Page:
I am a Christian, a follower of Christ and his teachings, and subscribe to the sometimes radical idea that love, truth, fairness, non-violence and forgiveness are more effective tools in affecting social change in the world – in service to what some Christians refer to, as the Kingdom of God. I’m also a rational, reasonable, educated, and relatively intelligent man, with what some conservative believers might call “doubt,” that I prefer to characterize as a healthy and robust measure of inquiry and skepticism. I believe in Evolution, and its foundations in science, and have never considered that belief to be contradictory to my spiritual faith – and here’s why.
Most religious objections I hear from my fellow Christians to Evolution seem to revolve around their interpretation of an ancient Hebrew text still found in most of our Bibles, in the Old Testament, as the Book of Genesis (often punctuated by the absurdity that we didn’t come from monkeys). In it, creation is described in some detail, including an account of the creation of man, animals, and of course, the Earth itself. Most scholars agree that our earliest texts for Genesis seem to have been written in the 5th or 6th centuries BCE, during the time of the Babylonian exile. Even if you maintain that the account was provided to us during the time of Moses himself, who lived by most accounts around the time between 1391-1271 BCE, the earliest the story could have been composed, it pales in comparison to far more ancient evidence available to us that speaks to creation (and its evolution) – found not in scrolls or scripture, but in ourselves, written in God’s second language, nature. The entire Bible contains 3,566,480 letters. Evidence from the fossil record, from the DNA contained in every one of our living cells (shared with every other living thing) tells a different story. Human DNA, which is by no means the most complex, contains over three billion letters – that’s 3,000,000,000,000. I suspect that if God really didn’t want you to know about it, He probably wouldn’t have written the message on every single cell in your body. And yes, Evolution contradicts, entirely, what Genesis says to us, in the absence of crude attempts to interpret Genesis as a parable mirroring scientific discovery.
Frankly, I’m not surprised that Moses, or any ancient living over 3,000 years ago, got it wrong, despite the intuitive sequence used by the author that at least recognized that stars preceded planets in the over all scheme of development. Even Genesis itself does not maintain that all of creation happened simultaneously, but rather, over a period of time (albeit quite dramatically condensed) and in stages. I’m pretty sure Jesus read, or at least knew, of the story Himself, but frankly, He seems to me to have had more important priorities on His mind – most of them far more dangerous and seditious, like revolution and social change, paradigm shifts advocating non-violence and love as alternatives to brute force and violence, inclusive and fair distribution of both societal and spiritual rights and privileges, and salvation from sin, paramount among them. Debating creation and Evolution simply didn’t seem to be a part of His agenda, not least by virtue of the fact that Darwin hadn’t discerned it yet – at least that’s not how I read my New Testament account of Him.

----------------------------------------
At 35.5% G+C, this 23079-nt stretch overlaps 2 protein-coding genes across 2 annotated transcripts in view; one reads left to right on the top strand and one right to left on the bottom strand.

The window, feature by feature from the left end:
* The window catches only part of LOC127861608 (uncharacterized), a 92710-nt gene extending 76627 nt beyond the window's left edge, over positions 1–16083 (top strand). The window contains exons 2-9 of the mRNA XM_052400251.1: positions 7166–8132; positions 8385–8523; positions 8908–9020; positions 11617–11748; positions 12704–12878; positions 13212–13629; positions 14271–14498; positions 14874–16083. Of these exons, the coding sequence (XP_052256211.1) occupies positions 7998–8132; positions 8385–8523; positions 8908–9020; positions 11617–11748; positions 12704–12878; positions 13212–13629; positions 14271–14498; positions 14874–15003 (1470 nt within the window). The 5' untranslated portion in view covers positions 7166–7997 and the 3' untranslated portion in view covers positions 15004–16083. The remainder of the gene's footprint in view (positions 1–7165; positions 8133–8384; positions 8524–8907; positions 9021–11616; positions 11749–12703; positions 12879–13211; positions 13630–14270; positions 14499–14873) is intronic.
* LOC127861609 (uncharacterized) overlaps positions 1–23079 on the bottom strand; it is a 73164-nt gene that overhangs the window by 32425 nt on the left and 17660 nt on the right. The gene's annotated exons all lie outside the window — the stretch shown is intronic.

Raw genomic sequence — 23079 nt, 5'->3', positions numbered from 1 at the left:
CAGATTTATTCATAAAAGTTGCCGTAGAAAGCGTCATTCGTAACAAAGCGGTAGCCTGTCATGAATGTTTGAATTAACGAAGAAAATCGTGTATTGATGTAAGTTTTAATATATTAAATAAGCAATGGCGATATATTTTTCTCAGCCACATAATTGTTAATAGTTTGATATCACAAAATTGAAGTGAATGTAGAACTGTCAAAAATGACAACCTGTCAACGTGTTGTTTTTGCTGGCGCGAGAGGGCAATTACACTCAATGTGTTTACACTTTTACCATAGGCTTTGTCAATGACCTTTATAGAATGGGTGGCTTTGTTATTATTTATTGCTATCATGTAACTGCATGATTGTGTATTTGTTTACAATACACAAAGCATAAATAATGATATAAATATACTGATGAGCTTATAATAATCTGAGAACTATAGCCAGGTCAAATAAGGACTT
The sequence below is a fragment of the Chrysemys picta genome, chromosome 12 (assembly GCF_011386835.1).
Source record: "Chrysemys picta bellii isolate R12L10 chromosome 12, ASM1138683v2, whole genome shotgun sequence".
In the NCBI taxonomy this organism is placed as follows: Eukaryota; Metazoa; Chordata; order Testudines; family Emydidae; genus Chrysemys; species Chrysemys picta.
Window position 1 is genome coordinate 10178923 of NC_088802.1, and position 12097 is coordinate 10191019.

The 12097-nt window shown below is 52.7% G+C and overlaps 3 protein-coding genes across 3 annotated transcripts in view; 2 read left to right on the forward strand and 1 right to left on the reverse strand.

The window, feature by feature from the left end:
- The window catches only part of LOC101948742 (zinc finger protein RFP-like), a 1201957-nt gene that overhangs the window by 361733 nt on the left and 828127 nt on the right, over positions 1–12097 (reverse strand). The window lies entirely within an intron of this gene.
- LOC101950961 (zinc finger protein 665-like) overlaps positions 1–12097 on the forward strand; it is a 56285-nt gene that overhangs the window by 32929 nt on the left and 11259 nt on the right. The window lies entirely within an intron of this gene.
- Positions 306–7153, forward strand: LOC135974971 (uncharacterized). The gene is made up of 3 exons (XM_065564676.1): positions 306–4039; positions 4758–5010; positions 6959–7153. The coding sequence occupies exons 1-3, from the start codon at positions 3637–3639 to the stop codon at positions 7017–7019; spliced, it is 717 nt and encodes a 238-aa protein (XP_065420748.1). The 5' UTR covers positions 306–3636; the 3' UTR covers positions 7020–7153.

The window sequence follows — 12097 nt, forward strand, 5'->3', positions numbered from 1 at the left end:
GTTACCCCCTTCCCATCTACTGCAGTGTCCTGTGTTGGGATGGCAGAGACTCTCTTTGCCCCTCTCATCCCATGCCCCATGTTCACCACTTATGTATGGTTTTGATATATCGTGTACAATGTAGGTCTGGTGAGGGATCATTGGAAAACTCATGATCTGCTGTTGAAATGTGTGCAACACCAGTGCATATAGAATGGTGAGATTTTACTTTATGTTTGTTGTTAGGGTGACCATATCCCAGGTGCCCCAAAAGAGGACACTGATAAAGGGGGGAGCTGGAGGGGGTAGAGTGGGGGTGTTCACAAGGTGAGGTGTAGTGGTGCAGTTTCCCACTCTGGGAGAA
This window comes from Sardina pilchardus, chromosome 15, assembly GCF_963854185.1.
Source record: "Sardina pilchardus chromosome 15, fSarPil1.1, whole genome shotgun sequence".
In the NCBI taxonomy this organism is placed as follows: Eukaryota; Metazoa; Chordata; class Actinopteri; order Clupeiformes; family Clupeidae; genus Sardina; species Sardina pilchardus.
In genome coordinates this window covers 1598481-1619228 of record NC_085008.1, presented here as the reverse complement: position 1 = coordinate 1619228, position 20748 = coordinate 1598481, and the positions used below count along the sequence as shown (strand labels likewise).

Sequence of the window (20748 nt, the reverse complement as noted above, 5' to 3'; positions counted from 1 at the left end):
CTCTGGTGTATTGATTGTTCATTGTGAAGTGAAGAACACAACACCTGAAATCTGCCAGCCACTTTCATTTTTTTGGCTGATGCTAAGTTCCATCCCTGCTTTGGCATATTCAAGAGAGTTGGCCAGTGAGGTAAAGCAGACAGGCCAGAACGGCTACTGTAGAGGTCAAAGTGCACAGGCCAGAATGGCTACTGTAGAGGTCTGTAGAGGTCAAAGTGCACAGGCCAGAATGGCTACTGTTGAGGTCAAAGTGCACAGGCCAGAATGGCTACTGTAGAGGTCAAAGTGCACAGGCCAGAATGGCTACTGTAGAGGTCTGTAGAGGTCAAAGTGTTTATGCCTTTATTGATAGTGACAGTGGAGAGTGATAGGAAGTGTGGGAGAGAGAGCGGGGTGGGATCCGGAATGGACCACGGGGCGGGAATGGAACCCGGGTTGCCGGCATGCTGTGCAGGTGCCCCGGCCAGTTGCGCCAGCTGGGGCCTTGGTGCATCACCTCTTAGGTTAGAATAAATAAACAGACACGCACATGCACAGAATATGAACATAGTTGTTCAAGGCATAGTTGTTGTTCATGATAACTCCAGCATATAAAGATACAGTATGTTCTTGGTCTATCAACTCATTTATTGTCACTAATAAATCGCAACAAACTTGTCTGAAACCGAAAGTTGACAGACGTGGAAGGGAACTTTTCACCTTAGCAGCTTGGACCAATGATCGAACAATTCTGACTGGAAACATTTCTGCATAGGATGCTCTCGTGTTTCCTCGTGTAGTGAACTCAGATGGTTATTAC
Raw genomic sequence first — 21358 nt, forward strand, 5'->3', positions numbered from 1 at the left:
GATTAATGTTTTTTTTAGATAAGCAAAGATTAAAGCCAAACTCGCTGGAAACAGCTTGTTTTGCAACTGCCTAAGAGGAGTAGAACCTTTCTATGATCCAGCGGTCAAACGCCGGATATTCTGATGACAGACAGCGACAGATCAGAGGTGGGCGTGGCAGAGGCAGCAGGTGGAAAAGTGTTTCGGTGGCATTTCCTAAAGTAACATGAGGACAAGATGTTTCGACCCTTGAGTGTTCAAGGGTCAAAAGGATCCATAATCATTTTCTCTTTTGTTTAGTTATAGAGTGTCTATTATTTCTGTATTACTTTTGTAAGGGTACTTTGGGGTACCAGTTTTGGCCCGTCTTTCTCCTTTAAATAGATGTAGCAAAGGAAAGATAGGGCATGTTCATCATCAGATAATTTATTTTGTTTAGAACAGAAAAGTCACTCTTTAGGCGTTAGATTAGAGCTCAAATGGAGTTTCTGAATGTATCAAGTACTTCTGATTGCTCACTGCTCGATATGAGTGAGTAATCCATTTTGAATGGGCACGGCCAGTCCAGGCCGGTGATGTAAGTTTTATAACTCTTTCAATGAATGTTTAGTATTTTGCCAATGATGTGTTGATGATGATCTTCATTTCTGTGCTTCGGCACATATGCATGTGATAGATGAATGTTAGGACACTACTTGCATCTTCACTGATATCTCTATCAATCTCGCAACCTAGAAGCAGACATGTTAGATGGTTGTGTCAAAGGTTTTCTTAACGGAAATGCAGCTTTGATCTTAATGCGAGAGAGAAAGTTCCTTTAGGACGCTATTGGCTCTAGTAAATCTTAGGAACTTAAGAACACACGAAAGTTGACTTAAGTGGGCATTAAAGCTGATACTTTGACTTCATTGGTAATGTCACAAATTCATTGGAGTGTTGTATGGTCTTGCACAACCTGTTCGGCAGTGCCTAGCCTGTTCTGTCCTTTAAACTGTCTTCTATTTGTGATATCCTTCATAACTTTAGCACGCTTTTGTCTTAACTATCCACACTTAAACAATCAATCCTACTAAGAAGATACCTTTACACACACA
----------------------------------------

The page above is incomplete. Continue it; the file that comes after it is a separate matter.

Moses got it wrong. So what? That has nothing to do with Jesus’ message, or salvation for that matter. I’m fine with it, perfectly comfortable actually, and I don’t view an alternative creation account as being particularly threatening to my faith. If anything, Evolution, and its implications, seem to suggest to me, personally, that God is far “bigger” than Moses or any of the patriarchs could have ever imagined. After all, we were just starting to get acquainted with Yahweh back then. I’m cool with that. Really.
As a Christian, I think a lot of us waste a lot of time resisting this uncomfortable nemesis of Evolution we’ve inherited from science – everything from worrying about whether it’s being taught in our schools, to building Disney like theme parks displaying absurdities that depict humans walking with dinosaurs in a desperate attempt to hold onto a myth, and demonstrate the degree to which our ignorance is prepared to support it and reconcile contrary evidence within it. That’s not what my Jesus is, or ever was, about – at all. He was a champion of truth, and an agent provacateur who inspired us to think outside of the box, and to question authority. Personally, I think He’d be thrilled with Evolution, and quite possibly would find an even richer backdrop for His famous parables within it. He reminded us, through His sacrifice, that we are all connected to God. Evolution reminds us that we are all connected to each other, and all living things.
Evolution is not some trick of the devil, it’s not a blasphemy, and it’s not some scientific heretical attack on Christian beliefs, values, or doctrine. It shouldn’t be treated as a form of intellectual leprosy within our churches either. As Christians, we’re called into the light, of both wisdom and knowledge, spiritually and otherwise, and to simply ignore God’s message as expressed through the heavens, and life itself, is nothing short of an insult to the beauty and wonder of it all. If that scares you while you’re sitting in the pew, then I would suggest that you re-examine your faith – because if it doesn’t support truth, it may not be as close to God as you think.
I know I’m not going to get a lot of “Amens!” from my brothers and sisters on this one, and frankly, that’s ok. I love you anyway. I do hope however, that you’ll understand that not every Evolutionist is the anti-Christ trying to tear down your church. If you’re really afraid that you might be descended from a monkey, stop thinking like one, and find out for yourself. I promise you, you won’t lose your soul.